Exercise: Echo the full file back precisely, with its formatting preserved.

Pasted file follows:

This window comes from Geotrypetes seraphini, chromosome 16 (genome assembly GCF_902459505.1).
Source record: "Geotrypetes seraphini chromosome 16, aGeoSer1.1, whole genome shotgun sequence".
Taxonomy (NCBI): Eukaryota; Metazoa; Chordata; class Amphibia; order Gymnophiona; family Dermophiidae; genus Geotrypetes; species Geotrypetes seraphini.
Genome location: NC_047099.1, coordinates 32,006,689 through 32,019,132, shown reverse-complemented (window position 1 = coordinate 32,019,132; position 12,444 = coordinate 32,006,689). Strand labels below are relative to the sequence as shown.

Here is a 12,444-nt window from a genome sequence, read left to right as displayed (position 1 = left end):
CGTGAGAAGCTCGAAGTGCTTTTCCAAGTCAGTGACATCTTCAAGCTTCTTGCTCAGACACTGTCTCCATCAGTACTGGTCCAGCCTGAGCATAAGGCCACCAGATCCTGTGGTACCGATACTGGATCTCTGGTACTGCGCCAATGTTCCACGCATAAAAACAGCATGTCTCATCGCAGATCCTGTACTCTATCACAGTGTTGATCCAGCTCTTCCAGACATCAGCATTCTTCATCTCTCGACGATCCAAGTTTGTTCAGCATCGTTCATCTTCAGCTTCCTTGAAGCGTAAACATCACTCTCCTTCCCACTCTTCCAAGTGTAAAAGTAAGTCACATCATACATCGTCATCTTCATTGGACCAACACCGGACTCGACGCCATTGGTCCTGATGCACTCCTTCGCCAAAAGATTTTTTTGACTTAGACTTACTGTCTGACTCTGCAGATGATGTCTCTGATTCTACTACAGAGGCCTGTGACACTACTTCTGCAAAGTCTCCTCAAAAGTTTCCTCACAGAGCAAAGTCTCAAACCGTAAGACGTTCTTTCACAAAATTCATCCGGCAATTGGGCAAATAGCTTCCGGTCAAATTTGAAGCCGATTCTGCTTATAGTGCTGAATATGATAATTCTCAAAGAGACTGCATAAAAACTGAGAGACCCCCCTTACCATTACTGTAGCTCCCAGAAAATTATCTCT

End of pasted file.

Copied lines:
This window comes from Geotrypetes seraphini, chromosome 16 (genome assembly GCF_902459505.1).
Source record: "Geotrypetes seraphini chromosome 16, aGeoSer1.1, whole genome shotgun sequence".
Taxonomy (NCBI): Eukaryota; Metazoa; Chordata; class Amphibia; order Gymnophiona; family Dermophiidae; genus Geotrypetes; species Geotrypetes seraphini.
Genome location: NC_047099.1, coordinates 32,006,689 through 32,019,132, shown reverse-complemented (window position 1 = coordinate 32,019,132; position 12,444 = coordinate 32,006,689). Strand labels below are relative to the sequence as shown.

Here is a 12,444-nt window from a genome sequence, read left to right as displayed (position 1 = left end):
CGTGAGAAGCTCGAAGTGCTTTTCCAAGTCAGTGACATCTTCAAGCTTCTTGCTCAGACACTGTCTCCATCAGTACTGGTCCAGCCTGAGCATAAGGCCACCAGATCCTGTGGTACCGATACTGGATCTCTGGTACTGCGCCAATGTTCCACGCATAAAAACAGCATGTCTCATCGCAGATCCTGTACTCTATCACAGTGTTGATCCAGCTCTTCCAGACATCAGCATTCTTCATCTCTCGACGATCCAAGTTTGTTCAGCATCGTTCATCTTCAGCTTCCTTGAAGCGTAAACATCACTCTCCTTCCCACTCTTCCAAGTGTAAAAGTAAGTCACATCATACATCGTCATCTTCATTGGACCAACACCGGACTCGACGCCATTGGTCCTGATGCACTCCTTCGCCAAAAGATTTTTTTGACTTAGACTTACTGTCTGACTCTGCAGATGATGTCTCTGATTCTACTACAGAGGCCTGTGACACTACTTCTGCAAAGTCTCCTCAAAAGTTTCCTCACAGAGCAAAGTCTCAAACCGTAAGACGTTCTTTCACAAAATTCATCCGGCAATTGGGCAAATAGCTTCCGGTCAAATTTGAAGCCGATTCTGCTTATAGTGCTGAATATGATAATTCTCAAAGAGACTGCATAAAAACTGAGAGACCCCCCTTACCATTACTGTAGCTCCCAGAAAATTATCTCT